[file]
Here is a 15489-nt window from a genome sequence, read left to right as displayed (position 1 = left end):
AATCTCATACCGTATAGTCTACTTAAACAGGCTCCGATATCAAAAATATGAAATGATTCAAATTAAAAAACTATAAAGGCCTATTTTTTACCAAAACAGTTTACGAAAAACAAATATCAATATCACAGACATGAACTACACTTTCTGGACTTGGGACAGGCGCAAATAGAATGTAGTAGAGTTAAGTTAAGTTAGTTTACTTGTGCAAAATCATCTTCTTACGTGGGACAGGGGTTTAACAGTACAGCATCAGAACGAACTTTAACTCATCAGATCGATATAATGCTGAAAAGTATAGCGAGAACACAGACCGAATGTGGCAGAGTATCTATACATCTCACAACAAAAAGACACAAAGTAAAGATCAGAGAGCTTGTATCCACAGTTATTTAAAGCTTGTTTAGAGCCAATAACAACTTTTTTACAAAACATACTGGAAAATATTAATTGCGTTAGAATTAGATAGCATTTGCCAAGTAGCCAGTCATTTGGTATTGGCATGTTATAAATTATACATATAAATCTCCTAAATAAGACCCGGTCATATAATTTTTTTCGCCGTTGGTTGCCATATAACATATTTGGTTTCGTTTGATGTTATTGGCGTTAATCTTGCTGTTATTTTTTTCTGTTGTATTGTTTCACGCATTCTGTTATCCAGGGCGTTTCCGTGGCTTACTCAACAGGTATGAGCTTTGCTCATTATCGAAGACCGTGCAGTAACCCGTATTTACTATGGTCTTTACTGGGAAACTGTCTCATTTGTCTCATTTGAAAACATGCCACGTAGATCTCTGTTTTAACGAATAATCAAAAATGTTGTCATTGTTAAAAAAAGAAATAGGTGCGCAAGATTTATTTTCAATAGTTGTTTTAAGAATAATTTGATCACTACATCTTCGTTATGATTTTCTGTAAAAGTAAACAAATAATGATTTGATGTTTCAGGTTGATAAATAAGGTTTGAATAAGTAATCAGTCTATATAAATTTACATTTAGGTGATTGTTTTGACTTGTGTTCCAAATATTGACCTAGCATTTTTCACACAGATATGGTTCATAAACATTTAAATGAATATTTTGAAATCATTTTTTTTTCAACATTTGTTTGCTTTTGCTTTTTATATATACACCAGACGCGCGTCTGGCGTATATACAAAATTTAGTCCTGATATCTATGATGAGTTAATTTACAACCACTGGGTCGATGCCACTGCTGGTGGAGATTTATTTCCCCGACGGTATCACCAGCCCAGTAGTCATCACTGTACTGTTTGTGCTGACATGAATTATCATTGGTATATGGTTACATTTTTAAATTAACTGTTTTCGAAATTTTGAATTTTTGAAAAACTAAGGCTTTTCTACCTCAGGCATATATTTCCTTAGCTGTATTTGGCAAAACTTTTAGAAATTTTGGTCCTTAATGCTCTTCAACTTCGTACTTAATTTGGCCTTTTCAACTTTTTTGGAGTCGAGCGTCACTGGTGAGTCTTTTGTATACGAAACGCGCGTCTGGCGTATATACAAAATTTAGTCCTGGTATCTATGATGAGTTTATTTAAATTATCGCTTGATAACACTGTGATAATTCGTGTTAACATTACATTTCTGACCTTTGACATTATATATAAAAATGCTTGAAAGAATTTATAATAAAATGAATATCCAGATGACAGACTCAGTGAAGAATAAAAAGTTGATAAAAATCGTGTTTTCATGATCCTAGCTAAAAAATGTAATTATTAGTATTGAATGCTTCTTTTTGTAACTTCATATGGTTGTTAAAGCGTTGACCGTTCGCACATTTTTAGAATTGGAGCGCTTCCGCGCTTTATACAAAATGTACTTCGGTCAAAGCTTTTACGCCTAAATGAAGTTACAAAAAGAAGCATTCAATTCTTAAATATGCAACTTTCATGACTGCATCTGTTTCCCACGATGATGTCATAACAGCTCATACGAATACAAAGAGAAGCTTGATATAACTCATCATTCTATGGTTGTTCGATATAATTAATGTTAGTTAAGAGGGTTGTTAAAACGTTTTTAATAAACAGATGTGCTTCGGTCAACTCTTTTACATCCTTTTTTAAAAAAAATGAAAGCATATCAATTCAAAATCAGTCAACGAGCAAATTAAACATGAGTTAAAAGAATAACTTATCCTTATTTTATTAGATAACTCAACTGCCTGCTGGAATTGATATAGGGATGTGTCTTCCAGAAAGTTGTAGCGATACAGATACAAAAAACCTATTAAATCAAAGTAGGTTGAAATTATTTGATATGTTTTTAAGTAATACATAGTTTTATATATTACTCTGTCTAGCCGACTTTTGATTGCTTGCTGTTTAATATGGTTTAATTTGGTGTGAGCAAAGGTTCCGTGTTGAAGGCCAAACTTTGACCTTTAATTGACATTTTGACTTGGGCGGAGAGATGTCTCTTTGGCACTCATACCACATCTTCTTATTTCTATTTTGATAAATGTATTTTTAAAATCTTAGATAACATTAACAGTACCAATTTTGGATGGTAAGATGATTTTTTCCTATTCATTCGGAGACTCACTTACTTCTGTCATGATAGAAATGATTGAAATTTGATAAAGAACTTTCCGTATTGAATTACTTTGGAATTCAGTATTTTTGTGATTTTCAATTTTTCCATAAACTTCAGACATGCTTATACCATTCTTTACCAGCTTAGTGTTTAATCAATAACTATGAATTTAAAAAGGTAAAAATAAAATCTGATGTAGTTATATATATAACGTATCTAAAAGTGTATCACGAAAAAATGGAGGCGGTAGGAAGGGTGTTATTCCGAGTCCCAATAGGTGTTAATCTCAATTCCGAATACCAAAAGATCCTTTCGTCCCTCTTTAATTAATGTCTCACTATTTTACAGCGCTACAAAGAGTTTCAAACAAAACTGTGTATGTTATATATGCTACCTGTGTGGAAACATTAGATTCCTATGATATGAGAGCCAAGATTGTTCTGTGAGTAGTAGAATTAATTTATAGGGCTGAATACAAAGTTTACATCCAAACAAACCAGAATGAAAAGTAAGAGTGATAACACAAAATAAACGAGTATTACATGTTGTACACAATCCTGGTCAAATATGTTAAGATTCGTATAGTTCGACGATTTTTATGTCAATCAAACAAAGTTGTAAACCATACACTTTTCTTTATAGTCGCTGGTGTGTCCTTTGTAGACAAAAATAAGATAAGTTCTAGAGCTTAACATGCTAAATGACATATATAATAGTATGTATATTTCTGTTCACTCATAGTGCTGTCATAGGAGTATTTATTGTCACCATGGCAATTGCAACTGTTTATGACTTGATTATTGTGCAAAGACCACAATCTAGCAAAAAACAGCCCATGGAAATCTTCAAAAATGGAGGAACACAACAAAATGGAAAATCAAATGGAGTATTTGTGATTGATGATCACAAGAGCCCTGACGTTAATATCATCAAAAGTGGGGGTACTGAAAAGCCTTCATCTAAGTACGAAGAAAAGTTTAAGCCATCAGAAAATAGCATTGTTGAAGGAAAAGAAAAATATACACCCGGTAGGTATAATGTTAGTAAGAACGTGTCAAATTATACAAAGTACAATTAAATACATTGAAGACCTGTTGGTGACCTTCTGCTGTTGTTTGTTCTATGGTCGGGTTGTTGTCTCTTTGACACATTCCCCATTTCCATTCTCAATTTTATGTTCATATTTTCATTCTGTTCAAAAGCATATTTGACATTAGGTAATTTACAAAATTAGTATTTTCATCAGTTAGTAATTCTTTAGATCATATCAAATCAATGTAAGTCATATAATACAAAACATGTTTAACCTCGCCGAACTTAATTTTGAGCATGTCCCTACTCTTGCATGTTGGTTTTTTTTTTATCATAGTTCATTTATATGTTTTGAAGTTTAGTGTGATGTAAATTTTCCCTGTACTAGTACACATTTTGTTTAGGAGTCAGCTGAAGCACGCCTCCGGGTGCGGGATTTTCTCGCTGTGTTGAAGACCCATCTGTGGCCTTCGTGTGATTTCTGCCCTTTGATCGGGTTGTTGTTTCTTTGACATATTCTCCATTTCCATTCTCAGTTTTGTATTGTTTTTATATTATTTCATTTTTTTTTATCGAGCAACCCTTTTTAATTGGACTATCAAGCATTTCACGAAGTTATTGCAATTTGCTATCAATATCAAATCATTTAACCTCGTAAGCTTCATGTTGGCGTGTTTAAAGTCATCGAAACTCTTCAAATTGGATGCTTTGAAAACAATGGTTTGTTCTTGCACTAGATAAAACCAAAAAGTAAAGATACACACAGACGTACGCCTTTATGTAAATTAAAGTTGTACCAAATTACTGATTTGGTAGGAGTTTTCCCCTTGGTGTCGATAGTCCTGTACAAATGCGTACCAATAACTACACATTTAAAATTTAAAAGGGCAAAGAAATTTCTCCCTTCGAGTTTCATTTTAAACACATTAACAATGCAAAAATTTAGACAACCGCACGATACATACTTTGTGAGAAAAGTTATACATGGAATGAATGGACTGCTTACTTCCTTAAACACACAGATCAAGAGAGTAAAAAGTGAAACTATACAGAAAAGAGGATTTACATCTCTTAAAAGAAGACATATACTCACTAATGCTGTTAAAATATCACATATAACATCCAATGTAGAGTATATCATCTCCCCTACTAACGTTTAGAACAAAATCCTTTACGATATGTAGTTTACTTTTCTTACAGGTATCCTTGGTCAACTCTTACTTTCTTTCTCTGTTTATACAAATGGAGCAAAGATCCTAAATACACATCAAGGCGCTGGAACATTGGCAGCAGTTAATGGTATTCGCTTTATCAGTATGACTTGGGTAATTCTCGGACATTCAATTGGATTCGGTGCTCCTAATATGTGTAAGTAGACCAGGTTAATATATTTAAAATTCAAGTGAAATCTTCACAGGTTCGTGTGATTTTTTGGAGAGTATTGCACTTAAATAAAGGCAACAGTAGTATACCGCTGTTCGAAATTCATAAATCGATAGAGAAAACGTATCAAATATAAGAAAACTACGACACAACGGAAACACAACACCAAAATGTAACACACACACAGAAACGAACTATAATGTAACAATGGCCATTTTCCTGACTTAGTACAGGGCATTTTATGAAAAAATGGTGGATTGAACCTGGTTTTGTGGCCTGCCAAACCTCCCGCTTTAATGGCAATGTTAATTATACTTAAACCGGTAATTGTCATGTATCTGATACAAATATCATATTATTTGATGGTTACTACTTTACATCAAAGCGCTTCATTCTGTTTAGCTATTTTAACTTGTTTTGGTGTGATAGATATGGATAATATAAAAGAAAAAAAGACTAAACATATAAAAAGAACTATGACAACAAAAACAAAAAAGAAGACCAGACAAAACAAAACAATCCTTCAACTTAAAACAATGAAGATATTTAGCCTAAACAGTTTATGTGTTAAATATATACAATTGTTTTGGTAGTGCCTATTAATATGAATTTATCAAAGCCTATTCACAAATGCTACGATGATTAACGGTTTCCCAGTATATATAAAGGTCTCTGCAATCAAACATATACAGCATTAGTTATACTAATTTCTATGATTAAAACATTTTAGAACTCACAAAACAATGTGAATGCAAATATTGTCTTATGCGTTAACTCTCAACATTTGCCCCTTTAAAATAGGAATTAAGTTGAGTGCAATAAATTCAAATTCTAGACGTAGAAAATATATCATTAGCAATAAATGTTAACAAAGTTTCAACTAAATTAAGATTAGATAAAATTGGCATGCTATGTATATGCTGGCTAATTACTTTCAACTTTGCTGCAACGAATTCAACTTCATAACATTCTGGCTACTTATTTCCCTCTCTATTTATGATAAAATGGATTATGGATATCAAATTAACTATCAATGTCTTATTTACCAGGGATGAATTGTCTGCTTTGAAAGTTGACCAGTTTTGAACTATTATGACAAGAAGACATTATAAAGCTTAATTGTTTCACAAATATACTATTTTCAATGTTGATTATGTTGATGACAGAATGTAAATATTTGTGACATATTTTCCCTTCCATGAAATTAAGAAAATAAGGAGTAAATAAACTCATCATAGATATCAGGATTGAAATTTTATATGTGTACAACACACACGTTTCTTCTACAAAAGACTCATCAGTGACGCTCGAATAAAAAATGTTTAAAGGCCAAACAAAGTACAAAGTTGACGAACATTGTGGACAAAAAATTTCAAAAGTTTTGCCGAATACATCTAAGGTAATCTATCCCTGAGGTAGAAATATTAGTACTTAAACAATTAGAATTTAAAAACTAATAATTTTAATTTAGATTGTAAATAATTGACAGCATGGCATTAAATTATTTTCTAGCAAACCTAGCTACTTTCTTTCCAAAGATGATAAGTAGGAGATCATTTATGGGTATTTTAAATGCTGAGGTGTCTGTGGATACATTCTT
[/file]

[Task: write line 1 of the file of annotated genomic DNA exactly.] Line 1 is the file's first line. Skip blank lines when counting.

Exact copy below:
Here is a 15489-nt window from a genome sequence, read left to right as displayed (position 1 = left end):